In this workshop, we give a second life to telephones and computers

Many people pass daily through the digital space of the Cooperative Society of Collective Interest (Scic) Tetris, in Grasse. We do research on the Internet, we work on a file, we build a CV. But that’s not all: here, thanks to the Tedee network, we repair and refurbish computers and mobile phones.
The aim is to extend the life of electrical and electronic equipment and to avoid throwing away items that are still functional. Five years ago, when the activity was launched, 20 tonnes of waste had been avoided.
Where are we today?

Consume better

Today, it is clear that you cannot put both hands on a keyboard without questioning yourself a little. Learning how to consume better, according to your needs and integrating the need to prolong the life of your devices as much as possible, that’s really Tedee’s message.

This year again, their action saved some 18.5 tonnes of electrical and electronic waste.

You should know that, worldwide, only 17.4% of this waste electrical and electronic equipment is collected and recycled. That is to say if the approach is valuable. This is how regulars arrive every day, their computer under their arm. We open, we listen, we unscrew… The expert from the Grasse network works directly with the person. You learn to manage your little hiccups on your own.

Tedee does in the collective, not in the lucrative monopoly.

“We try to find the right balance. To give information, to encourage reflection. We are in doing it together, whatever the activity”blows one of the masters of the place, Philippe Chemla.

Sell, lend, rent, give away

Refurbished equipment is for sale. But not only. “Sometimes we rent, sometimes we donate. There are self-employed people who need equipment but don’t have the budget: we help them. This is also the case for some families who are in difficulty. “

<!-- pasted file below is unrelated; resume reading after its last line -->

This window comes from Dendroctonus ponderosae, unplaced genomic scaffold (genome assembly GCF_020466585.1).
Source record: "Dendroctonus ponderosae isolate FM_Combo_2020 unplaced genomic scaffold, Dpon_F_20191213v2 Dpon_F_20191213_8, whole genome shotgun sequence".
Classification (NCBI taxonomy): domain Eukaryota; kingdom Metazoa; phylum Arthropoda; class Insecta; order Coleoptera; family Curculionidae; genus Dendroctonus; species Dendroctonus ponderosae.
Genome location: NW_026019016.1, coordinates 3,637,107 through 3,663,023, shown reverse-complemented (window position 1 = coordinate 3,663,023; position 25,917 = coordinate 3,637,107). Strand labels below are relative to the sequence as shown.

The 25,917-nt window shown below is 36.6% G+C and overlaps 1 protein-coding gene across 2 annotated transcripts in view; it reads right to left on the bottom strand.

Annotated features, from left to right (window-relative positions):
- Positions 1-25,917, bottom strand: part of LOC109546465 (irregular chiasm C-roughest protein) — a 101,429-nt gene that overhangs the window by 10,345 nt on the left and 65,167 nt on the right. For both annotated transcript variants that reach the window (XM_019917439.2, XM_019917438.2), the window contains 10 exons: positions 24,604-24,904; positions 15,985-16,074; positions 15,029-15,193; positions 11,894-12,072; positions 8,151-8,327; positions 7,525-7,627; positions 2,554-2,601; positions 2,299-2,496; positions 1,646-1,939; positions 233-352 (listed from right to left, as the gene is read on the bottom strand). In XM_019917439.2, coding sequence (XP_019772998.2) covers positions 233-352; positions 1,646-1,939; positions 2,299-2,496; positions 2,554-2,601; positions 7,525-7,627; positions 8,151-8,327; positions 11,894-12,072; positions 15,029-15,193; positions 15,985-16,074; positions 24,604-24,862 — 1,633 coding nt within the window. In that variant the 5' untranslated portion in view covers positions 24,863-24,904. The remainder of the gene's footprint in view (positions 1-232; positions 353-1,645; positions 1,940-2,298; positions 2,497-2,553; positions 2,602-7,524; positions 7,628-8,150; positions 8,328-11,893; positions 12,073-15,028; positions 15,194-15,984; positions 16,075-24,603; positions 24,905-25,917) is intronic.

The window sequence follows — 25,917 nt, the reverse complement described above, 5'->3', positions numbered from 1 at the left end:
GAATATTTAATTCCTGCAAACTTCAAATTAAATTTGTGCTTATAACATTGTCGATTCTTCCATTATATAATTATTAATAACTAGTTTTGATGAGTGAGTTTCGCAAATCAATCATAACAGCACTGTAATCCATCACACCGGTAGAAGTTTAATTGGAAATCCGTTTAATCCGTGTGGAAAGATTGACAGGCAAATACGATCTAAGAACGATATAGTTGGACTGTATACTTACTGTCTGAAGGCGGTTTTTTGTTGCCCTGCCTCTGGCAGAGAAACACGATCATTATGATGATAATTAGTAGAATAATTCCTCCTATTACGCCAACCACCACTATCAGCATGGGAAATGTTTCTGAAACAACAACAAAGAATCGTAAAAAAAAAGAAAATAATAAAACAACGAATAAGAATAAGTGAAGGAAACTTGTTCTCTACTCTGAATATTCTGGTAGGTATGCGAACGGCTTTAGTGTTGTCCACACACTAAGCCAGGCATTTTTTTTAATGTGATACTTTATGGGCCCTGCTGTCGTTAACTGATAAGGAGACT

Philippe Chemla details: “What we refurbish does not necessarily have a dazzling success on sale since in the 18.5 tonnes of waste, we have 60% of computer towers… the tower may be more efficient and more durable, we can’t put her on her lap to watch a movie from her couch.” Inevitably, it seduces less.
As a result, sometimes the parts are just sorted, cleaned, repaired, stored.

“But this makes a little more sense every day,” he continues.

“In a few years, certain elements will be missing and it will be difficult to reconstruct a complete computer. We will be very happy to have saved key parts.”

Indeed, we know that to access the metals needed for computer equipment in France, four billion tons of earth must be extracted each year. For example, indium – used massively in LCD screens, in particular – could experience supply problems from 2030-2035. Something to look at your motherboard a little differently.

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In this workshop, we give a second life to telephones and computers

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